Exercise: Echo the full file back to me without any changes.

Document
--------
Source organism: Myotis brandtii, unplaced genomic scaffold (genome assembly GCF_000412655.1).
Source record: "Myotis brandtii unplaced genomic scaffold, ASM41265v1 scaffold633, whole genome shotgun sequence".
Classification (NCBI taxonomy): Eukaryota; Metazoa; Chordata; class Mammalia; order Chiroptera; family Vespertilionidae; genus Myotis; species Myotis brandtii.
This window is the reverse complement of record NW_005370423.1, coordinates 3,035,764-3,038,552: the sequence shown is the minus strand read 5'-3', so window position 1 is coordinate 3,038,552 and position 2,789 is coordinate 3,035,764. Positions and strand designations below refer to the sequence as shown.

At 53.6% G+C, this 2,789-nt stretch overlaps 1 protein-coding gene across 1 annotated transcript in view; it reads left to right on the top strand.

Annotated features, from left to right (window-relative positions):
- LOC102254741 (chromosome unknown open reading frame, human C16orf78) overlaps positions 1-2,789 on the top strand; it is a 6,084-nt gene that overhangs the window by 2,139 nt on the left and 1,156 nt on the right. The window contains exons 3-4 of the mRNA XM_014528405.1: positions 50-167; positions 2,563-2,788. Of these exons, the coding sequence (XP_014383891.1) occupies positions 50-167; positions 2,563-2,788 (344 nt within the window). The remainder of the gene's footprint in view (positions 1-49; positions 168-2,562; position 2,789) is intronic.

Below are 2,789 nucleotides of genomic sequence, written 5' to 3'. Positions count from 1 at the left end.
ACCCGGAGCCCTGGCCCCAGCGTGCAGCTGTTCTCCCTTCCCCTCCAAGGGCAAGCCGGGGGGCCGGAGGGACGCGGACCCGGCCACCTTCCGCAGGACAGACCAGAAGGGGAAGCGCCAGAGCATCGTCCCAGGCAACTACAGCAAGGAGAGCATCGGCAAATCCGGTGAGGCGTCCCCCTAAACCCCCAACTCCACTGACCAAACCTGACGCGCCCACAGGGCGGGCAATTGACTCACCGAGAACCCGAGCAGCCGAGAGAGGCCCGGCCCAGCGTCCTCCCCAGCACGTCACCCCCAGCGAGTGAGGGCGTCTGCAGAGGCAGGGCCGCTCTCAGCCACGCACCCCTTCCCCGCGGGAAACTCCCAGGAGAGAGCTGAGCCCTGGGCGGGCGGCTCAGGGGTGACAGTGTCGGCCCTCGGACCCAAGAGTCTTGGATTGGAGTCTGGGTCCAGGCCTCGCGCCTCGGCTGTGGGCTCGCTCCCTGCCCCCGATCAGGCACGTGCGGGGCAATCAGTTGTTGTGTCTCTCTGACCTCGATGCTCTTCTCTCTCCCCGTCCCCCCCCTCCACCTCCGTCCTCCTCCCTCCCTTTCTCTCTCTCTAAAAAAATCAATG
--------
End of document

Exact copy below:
Source organism: Myotis brandtii, unplaced genomic scaffold (genome assembly GCF_000412655.1).
Source record: "Myotis brandtii unplaced genomic scaffold, ASM41265v1 scaffold633, whole genome shotgun sequence".
Classification (NCBI taxonomy): Eukaryota; Metazoa; Chordata; class Mammalia; order Chiroptera; family Vespertilionidae; genus Myotis; species Myotis brandtii.
This window is the reverse complement of record NW_005370423.1, coordinates 3,035,764-3,038,552: the sequence shown is the minus strand read 5'-3', so window position 1 is coordinate 3,038,552 and position 2,789 is coordinate 3,035,764. Positions and strand designations below refer to the sequence as shown.

At 53.6% G+C, this 2,789-nt stretch overlaps 1 protein-coding gene across 1 annotated transcript in view; it reads left to right on the top strand.

Annotated features, from left to right (window-relative positions):
- LOC102254741 (chromosome unknown open reading frame, human C16orf78) overlaps positions 1-2,789 on the top strand; it is a 6,084-nt gene that overhangs the window by 2,139 nt on the left and 1,156 nt on the right. The window contains exons 3-4 of the mRNA XM_014528405.1: positions 50-167; positions 2,563-2,788. Of these exons, the coding sequence (XP_014383891.1) occupies positions 50-167; positions 2,563-2,788 (344 nt within the window). The remainder of the gene's footprint in view (positions 1-49; positions 168-2,562; position 2,789) is intronic.

Below are 2,789 nucleotides of genomic sequence, written 5' to 3'. Positions count from 1 at the left end.
ACCCGGAGCCCTGGCCCCAGCGTGCAGCTGTTCTCCCTTCCCCTCCAAGGGCAAGCCGGGGGGCCGGAGGGACGCGGACCCGGCCACCTTCCGCAGGACAGACCAGAAGGGGAAGCGCCAGAGCATCGTCCCAGGCAACTACAGCAAGGAGAGCATCGGCAAATCCGGTGAGGCGTCCCCCTAAACCCCCAACTCCACTGACCAAACCTGACGCGCCCACAGGGCGGGCAATTGACTCACCGAGAACCCGAGCAGCCGAGAGAGGCCCGGCCCAGCGTCCTCCCCAGCACGTCACCCCCAGCGAGTGAGGGCGTCTGCAGAGGCAGGGCCGCTCTCAGCCACGCACCCCTTCCCCGCGGGAAACTCCCAGGAGAGAGCTGAGCCCTGGGCGGGCGGCTCAGGGGTGACAGTGTCGGCCCTCGGACCCAAGAGTCTTGGATTGGAGTCTGGGTCCAGGCCTCGCGCCTCGGCTGTGGGCTCGCTCCCTGCCCCCGATCAGGCACGTGCGGGGCAATCAGTTGTTGTGTCTCTCTGACCTCGATGCTCTTCTCTCTCCCCGTCCCCCCCCTCCACCTCCGTCCTCCTCCCTCCCTTTCTCTCTCTCTAAAAAAATCAATG